An Academia Sinica research group recently overturned a three-centuries-old belief after discovering that Stylophora pistillata, a widely used “laboratory rat” for coral research, encompasses multiple subspecies rather than being just a single variant.
Led by Academia Sinica’s Biodiversity Research Center fellow Chaolun Allen Chen (陳昭倫), the research team found that Stylophora pistillata consists of at least four distinctive sub-types, with each having different levels of tolerance toward temperature and sunlight, overturning the long-standing belief, held since the 18th century, that Stylophora pistillata found worldwide belonged to one genetically homogeneous species.
The team, consisting of several marine biologists from Taiwan and abroad, reached the conclusion after using DNA barcoding to analyze mitochondrial cytochrome oxidase I (COI) gene sequences from 241 coral colonies collected from 34 locations across four marine areas, including the Western Pacific Ocean, the Indian Ocean, the Red Sea and the Persian Gulf.
The results of the study, which was subsidized by the National Science Council, have been published on the Scientific Reports Web site, a research journal from the publishers of Nature, on March 22.
According to Chen, S pistillata is a widely distributed coral species commonly used in scientific studies, but his research found that samples of the coral found in different areas showed different tolerances for a range of environmental factors.
“For instance, S pistillata samples collected from the Persian Gulf exhibit higher levels of heat tolerance than their Pacific Ocean counterparts,” Chen said, adding that the practice of conserving coral through assisted migration might result in biological invasions.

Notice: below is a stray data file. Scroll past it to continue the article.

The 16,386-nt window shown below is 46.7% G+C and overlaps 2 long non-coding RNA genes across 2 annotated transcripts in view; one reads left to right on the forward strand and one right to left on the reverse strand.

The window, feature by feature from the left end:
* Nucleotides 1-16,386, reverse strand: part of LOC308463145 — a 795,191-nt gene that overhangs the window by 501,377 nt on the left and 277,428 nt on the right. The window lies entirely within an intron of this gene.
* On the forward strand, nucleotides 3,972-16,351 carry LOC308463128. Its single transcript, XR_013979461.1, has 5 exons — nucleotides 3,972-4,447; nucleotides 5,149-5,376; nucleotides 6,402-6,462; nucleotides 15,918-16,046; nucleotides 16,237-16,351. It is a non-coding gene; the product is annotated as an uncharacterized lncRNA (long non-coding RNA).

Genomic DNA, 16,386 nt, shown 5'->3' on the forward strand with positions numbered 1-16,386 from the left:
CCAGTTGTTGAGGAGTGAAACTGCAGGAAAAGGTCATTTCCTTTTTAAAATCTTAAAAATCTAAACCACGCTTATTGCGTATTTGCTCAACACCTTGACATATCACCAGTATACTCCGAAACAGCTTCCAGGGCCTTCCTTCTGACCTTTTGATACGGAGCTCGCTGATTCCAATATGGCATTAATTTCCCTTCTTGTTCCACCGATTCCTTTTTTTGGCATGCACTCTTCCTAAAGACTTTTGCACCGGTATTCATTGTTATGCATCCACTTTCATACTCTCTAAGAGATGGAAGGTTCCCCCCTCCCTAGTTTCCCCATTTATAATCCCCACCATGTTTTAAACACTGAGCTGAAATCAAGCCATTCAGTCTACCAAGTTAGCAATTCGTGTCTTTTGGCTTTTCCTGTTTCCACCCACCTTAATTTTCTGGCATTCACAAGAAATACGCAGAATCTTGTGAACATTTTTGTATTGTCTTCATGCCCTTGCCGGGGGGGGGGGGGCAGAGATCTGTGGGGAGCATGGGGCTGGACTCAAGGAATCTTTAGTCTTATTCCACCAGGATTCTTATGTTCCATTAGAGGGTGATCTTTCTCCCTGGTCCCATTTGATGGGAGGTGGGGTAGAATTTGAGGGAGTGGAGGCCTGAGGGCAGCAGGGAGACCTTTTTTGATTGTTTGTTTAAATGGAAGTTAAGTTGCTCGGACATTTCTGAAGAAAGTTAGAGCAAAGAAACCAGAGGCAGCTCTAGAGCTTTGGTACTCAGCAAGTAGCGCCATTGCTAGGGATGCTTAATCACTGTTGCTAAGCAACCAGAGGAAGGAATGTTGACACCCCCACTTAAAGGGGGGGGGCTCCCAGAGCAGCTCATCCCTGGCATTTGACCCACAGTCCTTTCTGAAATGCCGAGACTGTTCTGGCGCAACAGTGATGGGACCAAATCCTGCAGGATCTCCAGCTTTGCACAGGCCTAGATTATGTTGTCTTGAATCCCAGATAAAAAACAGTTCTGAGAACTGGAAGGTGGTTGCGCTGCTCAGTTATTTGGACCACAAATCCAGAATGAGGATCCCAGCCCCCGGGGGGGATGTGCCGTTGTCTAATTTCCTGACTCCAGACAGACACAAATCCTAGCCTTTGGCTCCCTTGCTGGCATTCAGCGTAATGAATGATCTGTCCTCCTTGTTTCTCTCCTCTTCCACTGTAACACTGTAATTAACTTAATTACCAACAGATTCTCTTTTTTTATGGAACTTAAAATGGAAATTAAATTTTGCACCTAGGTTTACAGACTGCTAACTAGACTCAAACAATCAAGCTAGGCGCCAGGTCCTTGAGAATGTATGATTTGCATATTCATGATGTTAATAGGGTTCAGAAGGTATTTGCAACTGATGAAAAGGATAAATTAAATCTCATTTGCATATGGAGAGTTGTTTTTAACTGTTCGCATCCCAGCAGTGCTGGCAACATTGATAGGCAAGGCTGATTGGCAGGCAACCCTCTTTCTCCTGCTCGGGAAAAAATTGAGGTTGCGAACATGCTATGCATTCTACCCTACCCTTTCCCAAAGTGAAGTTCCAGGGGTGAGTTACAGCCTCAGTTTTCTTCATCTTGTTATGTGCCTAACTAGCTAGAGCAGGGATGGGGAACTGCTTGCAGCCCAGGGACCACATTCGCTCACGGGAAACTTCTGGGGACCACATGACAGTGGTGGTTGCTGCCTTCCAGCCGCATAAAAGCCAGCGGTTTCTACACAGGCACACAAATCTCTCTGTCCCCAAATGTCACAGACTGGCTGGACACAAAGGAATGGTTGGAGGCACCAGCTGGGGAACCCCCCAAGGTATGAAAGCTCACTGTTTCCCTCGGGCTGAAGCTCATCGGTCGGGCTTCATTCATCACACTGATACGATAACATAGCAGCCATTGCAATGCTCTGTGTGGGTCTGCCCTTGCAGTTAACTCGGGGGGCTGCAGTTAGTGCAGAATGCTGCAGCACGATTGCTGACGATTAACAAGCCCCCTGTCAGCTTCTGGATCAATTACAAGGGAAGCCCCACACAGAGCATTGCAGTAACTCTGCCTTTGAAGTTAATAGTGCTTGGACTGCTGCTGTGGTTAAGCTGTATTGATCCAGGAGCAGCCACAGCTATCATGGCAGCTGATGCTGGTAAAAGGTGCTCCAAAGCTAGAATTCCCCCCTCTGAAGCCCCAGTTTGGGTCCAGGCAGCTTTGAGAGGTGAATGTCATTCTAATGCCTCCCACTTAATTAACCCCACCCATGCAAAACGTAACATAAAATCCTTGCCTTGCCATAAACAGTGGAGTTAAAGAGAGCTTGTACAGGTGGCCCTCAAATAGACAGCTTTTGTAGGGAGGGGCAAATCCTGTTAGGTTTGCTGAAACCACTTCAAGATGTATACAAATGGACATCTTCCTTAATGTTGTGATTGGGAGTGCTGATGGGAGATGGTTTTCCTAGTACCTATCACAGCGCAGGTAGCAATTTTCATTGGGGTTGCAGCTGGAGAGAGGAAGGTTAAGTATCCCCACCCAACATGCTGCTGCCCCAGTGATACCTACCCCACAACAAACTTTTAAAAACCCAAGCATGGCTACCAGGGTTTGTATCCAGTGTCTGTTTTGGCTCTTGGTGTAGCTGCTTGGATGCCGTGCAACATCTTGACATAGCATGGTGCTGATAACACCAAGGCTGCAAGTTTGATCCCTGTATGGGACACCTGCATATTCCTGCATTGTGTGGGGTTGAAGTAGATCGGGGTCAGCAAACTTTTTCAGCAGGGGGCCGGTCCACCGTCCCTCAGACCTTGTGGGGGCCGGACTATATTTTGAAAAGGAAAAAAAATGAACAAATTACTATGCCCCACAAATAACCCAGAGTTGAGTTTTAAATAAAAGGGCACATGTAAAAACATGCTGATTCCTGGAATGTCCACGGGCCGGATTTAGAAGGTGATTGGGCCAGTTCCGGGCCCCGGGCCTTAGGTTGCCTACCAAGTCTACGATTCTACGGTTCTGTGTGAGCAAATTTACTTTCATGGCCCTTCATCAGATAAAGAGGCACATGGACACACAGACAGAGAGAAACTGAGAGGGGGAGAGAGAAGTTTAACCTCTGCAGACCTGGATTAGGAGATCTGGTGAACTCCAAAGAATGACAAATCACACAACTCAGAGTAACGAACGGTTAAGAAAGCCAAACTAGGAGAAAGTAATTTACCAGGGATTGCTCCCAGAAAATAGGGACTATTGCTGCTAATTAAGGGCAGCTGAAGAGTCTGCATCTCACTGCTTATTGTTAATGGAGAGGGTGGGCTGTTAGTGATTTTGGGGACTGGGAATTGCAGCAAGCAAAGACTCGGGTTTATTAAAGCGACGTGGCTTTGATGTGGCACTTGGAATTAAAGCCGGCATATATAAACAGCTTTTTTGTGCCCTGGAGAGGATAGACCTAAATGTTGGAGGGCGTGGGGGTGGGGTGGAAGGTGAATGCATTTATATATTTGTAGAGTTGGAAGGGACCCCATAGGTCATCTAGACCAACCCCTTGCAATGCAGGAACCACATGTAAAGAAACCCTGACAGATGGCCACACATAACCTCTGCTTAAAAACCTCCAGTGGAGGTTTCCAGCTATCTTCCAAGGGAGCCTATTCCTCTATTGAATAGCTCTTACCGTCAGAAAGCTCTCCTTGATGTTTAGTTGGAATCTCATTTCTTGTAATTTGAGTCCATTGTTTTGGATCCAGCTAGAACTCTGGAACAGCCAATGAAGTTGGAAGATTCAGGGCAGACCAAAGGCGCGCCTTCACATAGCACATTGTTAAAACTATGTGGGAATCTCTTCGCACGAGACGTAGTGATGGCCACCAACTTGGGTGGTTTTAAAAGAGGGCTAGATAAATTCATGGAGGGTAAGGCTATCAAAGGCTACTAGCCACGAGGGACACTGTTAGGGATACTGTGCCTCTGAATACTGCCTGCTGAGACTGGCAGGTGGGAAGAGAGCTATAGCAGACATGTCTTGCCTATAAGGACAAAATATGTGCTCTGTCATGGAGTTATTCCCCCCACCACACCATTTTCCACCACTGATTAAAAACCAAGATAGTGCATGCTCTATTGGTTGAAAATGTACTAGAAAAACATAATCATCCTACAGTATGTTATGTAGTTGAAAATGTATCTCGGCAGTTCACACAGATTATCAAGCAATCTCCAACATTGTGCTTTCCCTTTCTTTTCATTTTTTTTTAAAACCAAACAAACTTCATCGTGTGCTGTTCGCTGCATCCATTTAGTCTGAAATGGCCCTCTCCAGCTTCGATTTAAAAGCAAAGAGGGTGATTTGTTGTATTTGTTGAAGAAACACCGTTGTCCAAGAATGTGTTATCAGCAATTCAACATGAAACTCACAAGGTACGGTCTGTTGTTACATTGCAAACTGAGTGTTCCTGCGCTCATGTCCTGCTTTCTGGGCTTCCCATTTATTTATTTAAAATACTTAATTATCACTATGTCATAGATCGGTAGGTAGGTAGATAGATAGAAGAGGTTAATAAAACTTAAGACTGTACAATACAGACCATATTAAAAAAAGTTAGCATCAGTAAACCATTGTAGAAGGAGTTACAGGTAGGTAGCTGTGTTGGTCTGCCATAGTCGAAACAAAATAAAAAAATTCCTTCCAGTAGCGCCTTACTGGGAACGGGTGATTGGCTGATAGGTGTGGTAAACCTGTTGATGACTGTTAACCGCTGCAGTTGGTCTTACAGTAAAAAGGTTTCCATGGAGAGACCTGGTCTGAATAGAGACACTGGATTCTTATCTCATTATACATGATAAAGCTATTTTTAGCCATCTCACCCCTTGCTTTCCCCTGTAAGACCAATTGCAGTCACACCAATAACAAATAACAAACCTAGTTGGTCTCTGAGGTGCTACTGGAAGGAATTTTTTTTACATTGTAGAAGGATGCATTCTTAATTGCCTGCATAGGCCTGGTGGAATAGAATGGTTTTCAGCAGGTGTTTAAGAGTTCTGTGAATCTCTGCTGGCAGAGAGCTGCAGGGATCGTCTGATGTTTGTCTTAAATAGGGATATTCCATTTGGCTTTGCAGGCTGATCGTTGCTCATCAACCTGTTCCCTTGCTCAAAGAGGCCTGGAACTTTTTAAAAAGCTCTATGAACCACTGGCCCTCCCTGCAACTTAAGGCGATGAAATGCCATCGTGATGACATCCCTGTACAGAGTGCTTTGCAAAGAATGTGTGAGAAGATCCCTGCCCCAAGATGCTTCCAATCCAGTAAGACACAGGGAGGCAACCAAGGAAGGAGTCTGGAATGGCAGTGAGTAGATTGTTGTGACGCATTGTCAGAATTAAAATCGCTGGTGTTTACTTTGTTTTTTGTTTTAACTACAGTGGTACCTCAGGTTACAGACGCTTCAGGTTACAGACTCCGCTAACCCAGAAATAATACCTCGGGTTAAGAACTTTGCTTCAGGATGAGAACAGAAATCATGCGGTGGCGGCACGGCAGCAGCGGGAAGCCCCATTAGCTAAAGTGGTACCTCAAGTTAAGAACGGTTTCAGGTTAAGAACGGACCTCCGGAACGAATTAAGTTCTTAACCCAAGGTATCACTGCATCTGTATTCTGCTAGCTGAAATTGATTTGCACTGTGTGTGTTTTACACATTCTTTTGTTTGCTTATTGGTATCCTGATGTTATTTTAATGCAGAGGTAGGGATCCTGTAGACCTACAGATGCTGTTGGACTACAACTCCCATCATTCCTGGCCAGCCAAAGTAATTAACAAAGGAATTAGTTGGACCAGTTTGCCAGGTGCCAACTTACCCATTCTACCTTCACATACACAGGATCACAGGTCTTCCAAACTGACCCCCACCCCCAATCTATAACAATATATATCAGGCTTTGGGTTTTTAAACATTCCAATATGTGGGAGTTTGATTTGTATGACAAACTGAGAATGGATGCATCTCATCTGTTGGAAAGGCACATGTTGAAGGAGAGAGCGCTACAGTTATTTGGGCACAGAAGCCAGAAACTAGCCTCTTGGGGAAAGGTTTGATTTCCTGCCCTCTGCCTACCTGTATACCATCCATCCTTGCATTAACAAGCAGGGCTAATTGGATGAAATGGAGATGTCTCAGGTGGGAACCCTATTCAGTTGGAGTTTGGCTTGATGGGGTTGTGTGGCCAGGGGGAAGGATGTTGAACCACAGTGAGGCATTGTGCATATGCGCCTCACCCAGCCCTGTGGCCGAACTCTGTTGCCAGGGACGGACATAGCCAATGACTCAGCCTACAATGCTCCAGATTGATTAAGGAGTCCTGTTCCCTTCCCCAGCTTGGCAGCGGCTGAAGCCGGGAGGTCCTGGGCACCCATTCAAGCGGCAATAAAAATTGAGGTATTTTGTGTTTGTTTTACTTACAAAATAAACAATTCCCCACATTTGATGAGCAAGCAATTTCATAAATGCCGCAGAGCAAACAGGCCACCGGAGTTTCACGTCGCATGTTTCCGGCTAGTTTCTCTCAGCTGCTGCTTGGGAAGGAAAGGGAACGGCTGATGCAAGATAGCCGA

Chen said that as the four variants of S pistillata could have diverged from one another as long ago as 50 million years, past research on the species might also require re-examination.
Recalling the preparatory period for the six-year research project, Chen said that in an effort to collect coral samples from different habitats, he even traveled to Somalia, where piracy is prevalent.
“I had to be properly armed and escorted by US vessels before I could sail out to collect coral samples. Prior to that, I also had to go through the red tape to have access to species that are not only strictly protected, but also of high economic value,” Chen said.
“We could not have completed the project without going through the disappointments and hardships that we did,” Chen added.
Saying that DNA barcoding had been used to differentiate between closely related species and identify new ones, Chen added that the techniques could also be employed in border inspections in the future once an electronic database of DNA barcodes for various species has been established.
“By that time, customs officers could identify any smuggled species simply via a palm-sized device,” Chen said.